It's a really neat concept and does a good job of carrying the story on its own. It does make it a bit confusing at times to figure out who exactly is talking; a situation that is compounded by the fact that the story line jumps between a few different timelines and characters (or at least versions of the same character). Ever few chapters I found myself taking a moment to figure out what's going on.

It also doesn't help understanding in that the characters have odd names, many of which are very similar. It's hard at times to remember who is who. On top of that, the various ancillaries of a ship sometimes go by the ship's name (either to themselves or to others), so they literally have the same name.

On top of that, the plot takes a bit to get going. Things are already happening from the very first part of the book, but you (in my case at least) only realize what's going on about halfway through the book. Once you do though... the repercussions are intense. Galaxy changing.

All together though, it does what sci fi does best: takes a crazy concept and builds out the possibilities there from. I look forward to seeing where it goes next in the sequels. ( )
  jpv0 | Jul 21, 2021 |
You know what, I can't do it. I need to wait, need some more time. This is a brilliant book, and a challenging one. I need to talk about gender and how this book handles it, but I need more time to think. I've already started the second so I'll wait until then. ( )
  allan.nail | Jul 11, 2021 |
My second reading ... and once again, I am very impressed by the author's detailed and delicate world-building, but this time (perhaps not quite so dazzled by the imaginative pyrotechnics) a little underwhelmed by the lack of a strong, clear subtext to it all. To steal shamelessly from Gertrude Stein, I didn't come away with a sense that there is any "there, there" ...

I should, first and foremost, say that I loved this, and I'm looking forward to reading the sequels. And, perhaps, having done the heavy lifting of world-building and situation-setting, just perhaps future volumes will free Leckie to do more with the world she has built, and the situation she has set up. Leckie is to be complimented for giving this novel a satisfying, self-contained plot, and not resorting to that cheapest of cheap tricks, the "who didn't see that coming?" cliffhanger.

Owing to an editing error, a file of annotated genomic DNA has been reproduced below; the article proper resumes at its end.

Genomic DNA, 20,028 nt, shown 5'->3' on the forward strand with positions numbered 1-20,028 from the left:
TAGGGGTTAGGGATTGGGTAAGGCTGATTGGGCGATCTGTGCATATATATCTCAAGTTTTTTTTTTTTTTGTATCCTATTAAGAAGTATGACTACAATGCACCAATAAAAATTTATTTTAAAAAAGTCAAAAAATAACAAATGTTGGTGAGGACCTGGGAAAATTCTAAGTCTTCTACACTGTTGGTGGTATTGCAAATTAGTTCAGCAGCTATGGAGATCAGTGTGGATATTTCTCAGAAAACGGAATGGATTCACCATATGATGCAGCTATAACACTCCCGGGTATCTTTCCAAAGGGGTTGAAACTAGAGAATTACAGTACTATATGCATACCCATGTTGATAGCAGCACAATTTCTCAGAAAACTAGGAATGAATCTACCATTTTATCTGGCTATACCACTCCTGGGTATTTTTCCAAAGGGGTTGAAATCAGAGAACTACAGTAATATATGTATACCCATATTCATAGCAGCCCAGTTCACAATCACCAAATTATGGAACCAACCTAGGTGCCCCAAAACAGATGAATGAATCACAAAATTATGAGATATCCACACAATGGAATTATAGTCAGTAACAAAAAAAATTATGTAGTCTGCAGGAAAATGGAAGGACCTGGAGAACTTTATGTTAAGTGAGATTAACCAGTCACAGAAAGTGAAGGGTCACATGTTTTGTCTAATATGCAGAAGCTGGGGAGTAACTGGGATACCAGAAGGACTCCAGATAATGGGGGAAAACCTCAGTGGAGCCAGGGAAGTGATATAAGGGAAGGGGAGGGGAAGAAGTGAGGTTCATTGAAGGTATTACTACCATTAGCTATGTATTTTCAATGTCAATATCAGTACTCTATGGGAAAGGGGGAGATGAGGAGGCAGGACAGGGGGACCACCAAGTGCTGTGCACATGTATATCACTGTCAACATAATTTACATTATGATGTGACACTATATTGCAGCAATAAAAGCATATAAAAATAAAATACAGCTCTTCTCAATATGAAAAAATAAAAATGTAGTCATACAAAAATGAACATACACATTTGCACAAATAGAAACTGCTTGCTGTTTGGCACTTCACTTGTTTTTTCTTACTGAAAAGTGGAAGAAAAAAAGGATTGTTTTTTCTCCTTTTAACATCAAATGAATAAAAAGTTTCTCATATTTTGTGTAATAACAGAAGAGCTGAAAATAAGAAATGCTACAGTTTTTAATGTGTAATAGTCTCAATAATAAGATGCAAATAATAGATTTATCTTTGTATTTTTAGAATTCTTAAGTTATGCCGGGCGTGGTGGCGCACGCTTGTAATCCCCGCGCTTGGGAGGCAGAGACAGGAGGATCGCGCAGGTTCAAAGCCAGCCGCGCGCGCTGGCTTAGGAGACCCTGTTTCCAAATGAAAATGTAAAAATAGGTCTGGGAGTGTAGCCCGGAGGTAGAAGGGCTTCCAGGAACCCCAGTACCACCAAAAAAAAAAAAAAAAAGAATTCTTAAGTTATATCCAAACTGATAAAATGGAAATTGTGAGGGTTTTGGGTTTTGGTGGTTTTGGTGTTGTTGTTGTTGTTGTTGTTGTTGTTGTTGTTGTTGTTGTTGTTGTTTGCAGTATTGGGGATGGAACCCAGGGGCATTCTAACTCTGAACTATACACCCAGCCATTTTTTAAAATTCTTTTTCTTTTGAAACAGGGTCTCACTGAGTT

Perhaps future volumes will be able to do more with Why should we care?, and Why does this matter?, having so vividly established the world and the challenging social hierarchy that face the former ancillary Breq and the aristocrat-fallen-on-hard-times Seivarden. Both are, in their different ways, very satisfyingly fish out of water characters: Breq is the drone zombie-soldier (an ancillary) who has reluctantly, painfully been cut adrift as an isolated, independent individual when its primary personality, the massive troop carrier Justice of Toren, is destroyed in a fiendish plot to take over the Radch Empire. Seivarden is an arrogant young officer who once served on Justice of Toren, who has been in stasis for a thousand years, lost in deepest space when her subsequent command was destroyed and her escape pod went missing. She has been revived in a universe where her wealth and family connections have all vanished, and everything in the Radch Empire has changed out of all recognition. (She can't even understand the accents in the new Radchaai world she has woken up into.) Breq, who has made it her life's work to get revenge for the destruction of her Justice of Toren "self," its ancillaries and crew, and in particular one young officer who was her favorite, finds Seivarden when this lost soul has almost succeeded in getting herself killed through a combination of heavy drugs and poor life choices. Breq saves her, for reasons that Breq herself doesn't really understand (constantly reminding herself, "she had never been one of my favorite officers ..."), and together, this odd couple makes its way toward a face-off with the Lord of the Radch who is (and isn't: it's complicated ...) responsible for all this.